• Raised comb: If you take Ed’s advice and put a sighting device on your turkey gun, you will have to raise the gun’s comb (that portion of the stock where your cheek rests) in order to align your eye with the sight and target. There are commercially available kits for this, but I simply taped layers of neoprene from old waders to the stock until I had perfect alignment.
  • Camo finish: Turkey guns, like turkey hunters, should be completely camouflaged. There are tapes and nettings available, but I like spray paint. Start by sanding the gun’s exterior, then applying a primer. To get the best 3-D effect, begin with a light tan color as a base layer, then apply slightly darker tones of browns, grays, greens and finally, just a touch of black to replicate shadows. Use of an oak leaf shaped stencil will give your paint job a professional look, just don’t forget to mask the sights! Carry-Strap: Since you’ll carry a turkey gun a whole lot more than you’ll shoot it, attach a carry strap which will free both hands to operate friction calls or scan open hillsides with a binocular.
  • Loads: OK you’ve turned that semi-retired pawn shop special into a fully dedicated, highly specialized turkey hunting gun. So what do you feed it? “Every barrel is an individual,” noted Charlie Boswell, “so I suggest that hunters try patterning several different loads and at least two different shot sizes in order to determine what their gun likes.” Boswell likes either copper or nickel plated lead #4’s and #5’s. I like nickel-plated #5’s. For the last few years, I’ve been shooting a two ounce roll-crimped handload using a “Turkey Ranger” wad and recipe from Ballistic Products of Corcoran, Minnesota. This load delivers good patterns out to 45 yards with surprisingly mild recoil.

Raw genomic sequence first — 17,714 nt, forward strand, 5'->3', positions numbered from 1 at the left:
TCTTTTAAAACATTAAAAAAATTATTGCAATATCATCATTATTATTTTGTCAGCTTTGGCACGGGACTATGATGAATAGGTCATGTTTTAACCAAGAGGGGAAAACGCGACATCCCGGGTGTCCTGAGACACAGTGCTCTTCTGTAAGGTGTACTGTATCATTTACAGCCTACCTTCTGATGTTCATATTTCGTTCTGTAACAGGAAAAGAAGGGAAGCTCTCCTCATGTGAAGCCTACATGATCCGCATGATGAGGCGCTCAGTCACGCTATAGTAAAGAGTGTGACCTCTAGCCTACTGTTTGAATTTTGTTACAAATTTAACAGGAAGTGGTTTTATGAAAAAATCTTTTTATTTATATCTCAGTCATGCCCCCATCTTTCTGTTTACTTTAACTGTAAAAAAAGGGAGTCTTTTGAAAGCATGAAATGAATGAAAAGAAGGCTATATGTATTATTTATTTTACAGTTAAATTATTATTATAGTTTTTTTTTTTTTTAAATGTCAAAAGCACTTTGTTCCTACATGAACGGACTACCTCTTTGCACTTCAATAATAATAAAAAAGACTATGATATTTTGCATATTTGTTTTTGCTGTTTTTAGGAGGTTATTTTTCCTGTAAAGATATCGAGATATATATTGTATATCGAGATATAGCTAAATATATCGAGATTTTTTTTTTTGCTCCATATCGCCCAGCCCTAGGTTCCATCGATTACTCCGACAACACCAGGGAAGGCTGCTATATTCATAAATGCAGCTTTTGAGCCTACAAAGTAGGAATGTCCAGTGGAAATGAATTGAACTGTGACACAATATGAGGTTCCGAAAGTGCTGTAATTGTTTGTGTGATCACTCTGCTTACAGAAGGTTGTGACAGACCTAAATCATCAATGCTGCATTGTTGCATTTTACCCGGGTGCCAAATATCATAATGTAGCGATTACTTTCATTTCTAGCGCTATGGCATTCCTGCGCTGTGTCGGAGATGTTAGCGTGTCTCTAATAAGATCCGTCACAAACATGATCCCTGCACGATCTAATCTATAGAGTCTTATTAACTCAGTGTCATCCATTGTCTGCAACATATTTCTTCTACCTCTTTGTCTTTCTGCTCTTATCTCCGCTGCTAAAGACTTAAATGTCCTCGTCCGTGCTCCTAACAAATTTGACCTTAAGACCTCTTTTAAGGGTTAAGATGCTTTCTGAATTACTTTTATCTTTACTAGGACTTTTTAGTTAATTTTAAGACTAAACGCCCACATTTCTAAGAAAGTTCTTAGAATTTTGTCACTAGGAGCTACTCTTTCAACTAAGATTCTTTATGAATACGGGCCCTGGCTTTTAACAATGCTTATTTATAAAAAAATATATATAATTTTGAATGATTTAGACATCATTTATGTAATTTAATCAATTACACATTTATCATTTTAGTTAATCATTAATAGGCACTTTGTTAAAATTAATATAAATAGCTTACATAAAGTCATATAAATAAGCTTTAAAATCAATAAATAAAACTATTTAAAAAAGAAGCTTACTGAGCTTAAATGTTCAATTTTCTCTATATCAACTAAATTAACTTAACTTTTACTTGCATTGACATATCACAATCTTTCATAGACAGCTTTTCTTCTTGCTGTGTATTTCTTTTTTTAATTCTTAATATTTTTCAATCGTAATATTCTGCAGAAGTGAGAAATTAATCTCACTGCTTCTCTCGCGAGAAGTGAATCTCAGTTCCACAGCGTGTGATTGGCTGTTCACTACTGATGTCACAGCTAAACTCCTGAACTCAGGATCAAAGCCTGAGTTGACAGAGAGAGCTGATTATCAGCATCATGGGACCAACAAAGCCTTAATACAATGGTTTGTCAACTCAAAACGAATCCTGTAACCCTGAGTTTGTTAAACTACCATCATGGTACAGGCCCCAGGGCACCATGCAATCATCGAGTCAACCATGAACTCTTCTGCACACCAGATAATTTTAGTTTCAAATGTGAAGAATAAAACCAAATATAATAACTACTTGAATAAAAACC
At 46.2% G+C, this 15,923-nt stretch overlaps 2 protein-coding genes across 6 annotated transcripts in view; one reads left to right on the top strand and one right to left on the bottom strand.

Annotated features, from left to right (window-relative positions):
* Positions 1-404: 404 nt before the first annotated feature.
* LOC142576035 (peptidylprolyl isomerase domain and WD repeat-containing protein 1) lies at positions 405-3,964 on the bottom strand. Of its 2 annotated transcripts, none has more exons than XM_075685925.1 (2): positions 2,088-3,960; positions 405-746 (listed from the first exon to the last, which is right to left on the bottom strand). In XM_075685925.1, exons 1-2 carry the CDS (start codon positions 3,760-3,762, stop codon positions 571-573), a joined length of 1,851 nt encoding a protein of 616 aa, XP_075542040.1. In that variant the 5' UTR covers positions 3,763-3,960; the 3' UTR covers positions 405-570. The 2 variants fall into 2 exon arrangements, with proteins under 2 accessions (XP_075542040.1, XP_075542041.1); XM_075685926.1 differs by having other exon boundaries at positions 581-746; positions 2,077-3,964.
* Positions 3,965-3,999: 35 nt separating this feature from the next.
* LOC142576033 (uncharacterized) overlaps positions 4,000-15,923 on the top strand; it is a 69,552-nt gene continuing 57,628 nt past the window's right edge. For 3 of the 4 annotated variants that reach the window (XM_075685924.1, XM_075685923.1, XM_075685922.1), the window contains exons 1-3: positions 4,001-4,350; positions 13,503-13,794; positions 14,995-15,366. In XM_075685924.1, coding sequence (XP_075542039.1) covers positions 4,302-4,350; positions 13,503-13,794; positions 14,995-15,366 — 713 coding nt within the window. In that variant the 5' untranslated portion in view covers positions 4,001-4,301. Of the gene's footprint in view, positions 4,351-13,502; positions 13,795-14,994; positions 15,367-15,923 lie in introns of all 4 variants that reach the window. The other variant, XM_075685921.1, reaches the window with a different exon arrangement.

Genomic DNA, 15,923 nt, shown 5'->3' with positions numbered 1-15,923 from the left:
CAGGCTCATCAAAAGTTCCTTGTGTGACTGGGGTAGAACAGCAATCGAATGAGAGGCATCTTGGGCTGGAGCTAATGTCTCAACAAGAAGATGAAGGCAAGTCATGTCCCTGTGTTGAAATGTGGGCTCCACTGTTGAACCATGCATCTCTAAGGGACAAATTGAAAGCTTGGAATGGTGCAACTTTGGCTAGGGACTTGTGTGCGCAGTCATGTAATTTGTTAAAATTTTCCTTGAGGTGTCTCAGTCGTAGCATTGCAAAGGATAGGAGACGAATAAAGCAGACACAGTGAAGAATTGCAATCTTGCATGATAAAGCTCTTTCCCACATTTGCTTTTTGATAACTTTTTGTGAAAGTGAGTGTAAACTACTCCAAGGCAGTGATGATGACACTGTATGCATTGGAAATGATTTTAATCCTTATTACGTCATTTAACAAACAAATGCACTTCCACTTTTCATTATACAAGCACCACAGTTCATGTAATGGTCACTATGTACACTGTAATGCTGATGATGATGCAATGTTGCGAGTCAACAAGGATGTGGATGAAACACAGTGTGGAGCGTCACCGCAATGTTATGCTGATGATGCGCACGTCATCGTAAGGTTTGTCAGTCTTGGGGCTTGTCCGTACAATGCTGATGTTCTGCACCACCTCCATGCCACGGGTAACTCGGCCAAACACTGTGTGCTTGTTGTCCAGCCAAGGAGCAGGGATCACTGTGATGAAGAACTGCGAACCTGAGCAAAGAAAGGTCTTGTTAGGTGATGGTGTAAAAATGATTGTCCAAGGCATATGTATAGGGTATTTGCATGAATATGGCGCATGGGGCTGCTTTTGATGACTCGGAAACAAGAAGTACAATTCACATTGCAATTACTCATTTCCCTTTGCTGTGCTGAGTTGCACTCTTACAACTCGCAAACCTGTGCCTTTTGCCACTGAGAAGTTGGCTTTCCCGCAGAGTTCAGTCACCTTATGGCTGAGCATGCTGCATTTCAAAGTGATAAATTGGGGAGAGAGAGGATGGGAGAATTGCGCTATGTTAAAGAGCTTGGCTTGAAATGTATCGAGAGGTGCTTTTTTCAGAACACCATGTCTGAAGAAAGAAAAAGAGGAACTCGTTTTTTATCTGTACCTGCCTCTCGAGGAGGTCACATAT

Turkey hunting – set in the spring woods and focused on one of nature’s most alert creatures -- is unlike any other type of hunting. Shouldn’t your gun be as specialized and unique as this fascinating and challenging endeavor?

Sources: Ballistic Products (888) 273-5623 www.ballisticproducts.com Comp-N-Choke (888) 875-7906 www.comp-n-choke.com

Ed Migale Articles

While big game, waterfowl, and upland game bird hunting, as well as saltwater fishing for the past two decades Ed Migale has had hundreds of articles published in national and regional publications and has received numerous writing awards from the Outdoor Writers Association of California. Ed has hunted and fished for over 40 years throughout California, as well as in five western states, three Canadian provinces, and in both mainland Mexico and the Baja Peninsula. In March of 2011 he called in and killed an Osceola gobbler in central Flroida, thus completing a ten-year quest to bag all five subspeciies of the wild turkey in North America — the "Royal Slam."